Sermons

Summary: This is a series on the Book of Ephesians that will be in commemtary form.

IN THE HEAVENLIES

Eph 1:1-6

1 Paul, an apostle of Jesus Christ by the will of God, to the saints which are at Ephesus, and to the faithful in Christ Jesus: 2 Grace be to you, and peace, from God our Father, and from the Lord Jesus Christ. 3 Blessed be the God and Father of our Lord Jesus Christ, who hath blessed us with all spiritual blessings in heavenly places in Christ: 4 According as he hath chosen us in him before the foundation of the world, that we should be holy and without blame before him in love: 5 Having predestinated us unto the adoption of children by Jesus Christ to himself, according to the good pleasure of his will, 6 To the praise of the glory of his grace, wherein he hath made us accepted in the beloved.

INTRODUCTION

Early in my ministry, I was introduced to the writings of Ruth Paxton who served as a missionary to China. She had written a devotional commentary on Ephesians that greatly stirred my heart. From memory, I recall that she had divided Ephesians into three parts while stating as she did that Ephesians was the Joshua of the New Testament and that Joshua was the Ephesians of the Old Testament. She said that Ephesians 1:1-3:21 referred to the “wealth of the believer” and that chapter 4:1- 6:9 referred to the “walk of the believer”. Then she said that chapter 6:10-24 referred to the “warfare of the believer”. I always believed that this was a wonderful way to approach this most wonderful book. You cannot help but read it and be reminded as you do what it feels like to be seated in the heavenlies…

Another way that I have seen it divided is by dividing it into two parts. The first part is the doctrinal portion (Ephesians 1:1-3:21) and the last part is the duty portion (Ephesians 4:1-6:24). This is a common way of dividing Books of the Bible which major on the doctrinal and also on the practical. Another example of this division is the Book of Romans with chapters one through eleven being devoted to the doctrinal and chapters twelve through sixteen being devoted to the duty of the believer.

Ephesians is a very challenging Book in the way that it shows the wonderfulness of God and also the worship and the work of the believer. Never should the believer hesitate to worship and work for the Lord while he is seated spiritually in the heavenlies. Remember where He sits, we also sit…

A Divine Nature Planned by His Sovereignty (Vv. 1-6)

This great Book opens with the writer being identified. Certainly, it must be understood that Christ is the Author, but Paul is the writer whom God chose to exercise what we refer to in Theology as Confluent Inspiration. The term confluent inspiration means that the Lord used the personality of Paul and then blew His holy breath into his writing personality with the result of Paul being used of God to deliver the inspired, infallible Word of God. The Truth is not at all compromised when God did this. The writers of the Word of God were greatly protected, but more than that the Word of God was absolutely protected.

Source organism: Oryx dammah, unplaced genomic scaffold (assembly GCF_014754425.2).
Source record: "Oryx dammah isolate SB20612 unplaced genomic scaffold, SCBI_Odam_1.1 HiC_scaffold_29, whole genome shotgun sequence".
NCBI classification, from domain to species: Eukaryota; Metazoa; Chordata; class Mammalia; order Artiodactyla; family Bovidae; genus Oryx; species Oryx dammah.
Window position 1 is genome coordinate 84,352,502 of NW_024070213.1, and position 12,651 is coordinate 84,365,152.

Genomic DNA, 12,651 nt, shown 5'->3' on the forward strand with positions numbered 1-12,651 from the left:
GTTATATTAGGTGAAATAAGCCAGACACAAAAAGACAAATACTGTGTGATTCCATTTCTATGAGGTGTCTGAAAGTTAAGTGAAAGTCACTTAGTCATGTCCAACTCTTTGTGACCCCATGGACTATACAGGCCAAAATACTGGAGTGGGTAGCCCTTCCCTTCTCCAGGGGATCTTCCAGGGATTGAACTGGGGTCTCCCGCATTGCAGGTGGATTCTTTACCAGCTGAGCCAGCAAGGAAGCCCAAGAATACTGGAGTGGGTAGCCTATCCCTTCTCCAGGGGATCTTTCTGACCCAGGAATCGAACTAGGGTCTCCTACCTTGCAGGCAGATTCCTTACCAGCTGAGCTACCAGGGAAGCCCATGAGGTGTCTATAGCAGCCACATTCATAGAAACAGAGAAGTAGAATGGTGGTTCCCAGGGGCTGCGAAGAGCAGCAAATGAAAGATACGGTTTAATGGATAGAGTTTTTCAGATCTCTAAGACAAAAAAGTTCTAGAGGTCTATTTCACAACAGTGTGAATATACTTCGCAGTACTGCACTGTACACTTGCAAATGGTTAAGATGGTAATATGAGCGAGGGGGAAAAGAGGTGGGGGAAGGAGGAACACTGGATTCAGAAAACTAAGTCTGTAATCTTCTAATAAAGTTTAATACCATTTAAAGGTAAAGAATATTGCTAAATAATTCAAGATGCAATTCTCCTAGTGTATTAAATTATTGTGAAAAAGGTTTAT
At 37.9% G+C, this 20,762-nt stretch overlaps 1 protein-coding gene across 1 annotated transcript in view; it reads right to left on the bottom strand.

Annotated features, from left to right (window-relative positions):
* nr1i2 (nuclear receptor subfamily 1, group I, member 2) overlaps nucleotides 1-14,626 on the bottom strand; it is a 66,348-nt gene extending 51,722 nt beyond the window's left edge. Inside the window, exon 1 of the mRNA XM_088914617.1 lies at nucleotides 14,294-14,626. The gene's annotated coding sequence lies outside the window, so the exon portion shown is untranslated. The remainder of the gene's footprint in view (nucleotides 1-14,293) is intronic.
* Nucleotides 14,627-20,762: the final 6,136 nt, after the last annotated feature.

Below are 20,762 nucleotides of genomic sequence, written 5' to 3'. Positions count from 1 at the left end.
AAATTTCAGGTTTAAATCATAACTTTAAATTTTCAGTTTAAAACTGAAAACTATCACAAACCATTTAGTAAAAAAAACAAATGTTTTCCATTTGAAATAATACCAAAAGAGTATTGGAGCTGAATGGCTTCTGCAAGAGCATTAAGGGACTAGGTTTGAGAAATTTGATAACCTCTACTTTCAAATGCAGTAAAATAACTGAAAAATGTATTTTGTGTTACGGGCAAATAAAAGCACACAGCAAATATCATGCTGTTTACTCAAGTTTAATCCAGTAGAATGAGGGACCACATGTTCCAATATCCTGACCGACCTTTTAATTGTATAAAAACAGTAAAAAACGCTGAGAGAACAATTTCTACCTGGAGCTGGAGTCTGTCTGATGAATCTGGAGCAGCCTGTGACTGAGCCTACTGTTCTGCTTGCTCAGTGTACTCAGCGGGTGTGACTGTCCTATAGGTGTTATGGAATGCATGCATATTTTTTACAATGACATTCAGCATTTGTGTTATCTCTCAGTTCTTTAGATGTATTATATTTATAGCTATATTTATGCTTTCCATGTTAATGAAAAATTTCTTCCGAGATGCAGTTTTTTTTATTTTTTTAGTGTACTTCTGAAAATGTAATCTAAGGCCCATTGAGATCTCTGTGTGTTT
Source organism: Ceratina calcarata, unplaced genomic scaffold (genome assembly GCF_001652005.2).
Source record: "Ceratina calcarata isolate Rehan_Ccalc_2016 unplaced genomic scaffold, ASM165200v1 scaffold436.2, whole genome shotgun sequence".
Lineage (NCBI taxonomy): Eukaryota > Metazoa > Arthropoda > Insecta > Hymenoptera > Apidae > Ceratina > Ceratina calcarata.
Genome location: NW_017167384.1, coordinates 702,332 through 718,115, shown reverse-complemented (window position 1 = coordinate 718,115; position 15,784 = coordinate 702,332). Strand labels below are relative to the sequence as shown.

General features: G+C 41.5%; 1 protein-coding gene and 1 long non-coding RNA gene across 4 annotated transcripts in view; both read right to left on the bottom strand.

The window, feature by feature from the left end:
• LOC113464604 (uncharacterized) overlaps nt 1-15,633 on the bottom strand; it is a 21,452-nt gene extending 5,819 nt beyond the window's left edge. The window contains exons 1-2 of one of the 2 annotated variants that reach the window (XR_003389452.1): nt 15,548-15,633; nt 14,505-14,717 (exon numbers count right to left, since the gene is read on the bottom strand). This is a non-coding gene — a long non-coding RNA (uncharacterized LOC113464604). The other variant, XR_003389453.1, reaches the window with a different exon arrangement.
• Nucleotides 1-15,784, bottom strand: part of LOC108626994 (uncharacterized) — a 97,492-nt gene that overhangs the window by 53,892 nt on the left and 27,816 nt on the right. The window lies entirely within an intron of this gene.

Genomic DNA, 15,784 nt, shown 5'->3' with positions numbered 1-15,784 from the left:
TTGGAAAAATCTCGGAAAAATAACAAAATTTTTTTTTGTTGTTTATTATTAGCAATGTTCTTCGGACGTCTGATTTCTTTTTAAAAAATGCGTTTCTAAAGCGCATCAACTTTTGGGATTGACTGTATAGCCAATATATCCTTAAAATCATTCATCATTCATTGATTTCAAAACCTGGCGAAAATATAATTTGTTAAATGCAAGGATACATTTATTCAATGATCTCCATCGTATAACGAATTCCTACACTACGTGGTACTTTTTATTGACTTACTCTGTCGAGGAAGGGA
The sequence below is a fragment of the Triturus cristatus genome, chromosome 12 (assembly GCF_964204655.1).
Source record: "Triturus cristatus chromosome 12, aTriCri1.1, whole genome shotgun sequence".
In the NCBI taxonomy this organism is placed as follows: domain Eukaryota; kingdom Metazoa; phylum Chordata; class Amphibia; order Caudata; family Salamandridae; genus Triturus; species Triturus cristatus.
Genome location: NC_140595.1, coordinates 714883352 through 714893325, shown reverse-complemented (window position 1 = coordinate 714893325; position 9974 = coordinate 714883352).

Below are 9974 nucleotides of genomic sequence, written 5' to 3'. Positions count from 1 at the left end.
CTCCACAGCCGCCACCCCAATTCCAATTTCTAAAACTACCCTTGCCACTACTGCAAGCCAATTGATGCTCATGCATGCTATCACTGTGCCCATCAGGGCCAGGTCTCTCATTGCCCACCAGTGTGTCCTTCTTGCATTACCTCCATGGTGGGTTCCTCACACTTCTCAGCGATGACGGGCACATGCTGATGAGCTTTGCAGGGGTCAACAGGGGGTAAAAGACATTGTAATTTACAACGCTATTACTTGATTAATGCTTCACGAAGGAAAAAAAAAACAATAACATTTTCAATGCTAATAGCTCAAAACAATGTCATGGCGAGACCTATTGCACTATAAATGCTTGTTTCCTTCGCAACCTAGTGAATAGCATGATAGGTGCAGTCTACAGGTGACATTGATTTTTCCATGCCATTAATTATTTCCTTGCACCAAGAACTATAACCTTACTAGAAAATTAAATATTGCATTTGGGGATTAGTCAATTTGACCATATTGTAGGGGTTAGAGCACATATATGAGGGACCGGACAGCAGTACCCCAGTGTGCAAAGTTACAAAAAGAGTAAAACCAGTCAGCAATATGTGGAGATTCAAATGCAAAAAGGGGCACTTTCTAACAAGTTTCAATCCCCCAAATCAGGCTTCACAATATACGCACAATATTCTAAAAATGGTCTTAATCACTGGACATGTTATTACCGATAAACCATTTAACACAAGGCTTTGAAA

The name Paul means: “little”. Saul was the name that he went by when he was leveling his persecution against the church. Saul is his Hebrew name, whereas Paul is his Roman name. His name was changed in Acts 13:9 and Paul is his name that is mostly used in the New Testament. Paul introduces himself as an apostle. The title apostle had three meanings in the New Testament. In John 13:16 the word apostle is used in its primary sense to describe a messenger. The second way the term is used is in the sense of missionaries, men sent by the church to preach the Gospel. In this sense Paul and Barnabas are called apostles, Acts 14:4, 14; and probably Andronicus and Junias, Romans 16:7. The third way that the term is used and in a stricter sense is when those selected men were chosen directly by the Lord Jesus Christ to serve a particular function. Their commission was given by all authority and with this commission they also had the apostolic gifts for the purpose of authenticating the Gospel to the unbelieving Jews and doing the special work of the church during its infancy to all people groups. This special work was done during a period of time which has been called the apostolic age or the age of the apostles.

Paul certainly knew that he was called to be an apostle and he certainly knew what constituted his commission by the way that he identified himself in his opening salutation. He referred to himself in this manner, “Paul, an apostle of Jesus Christ by the will of God,” He understood that Christ had called him while on the road to Damascus and that this call was according to the will of God. This call was a supernatural call in that Christ revealed Himself from heaven to Saul.

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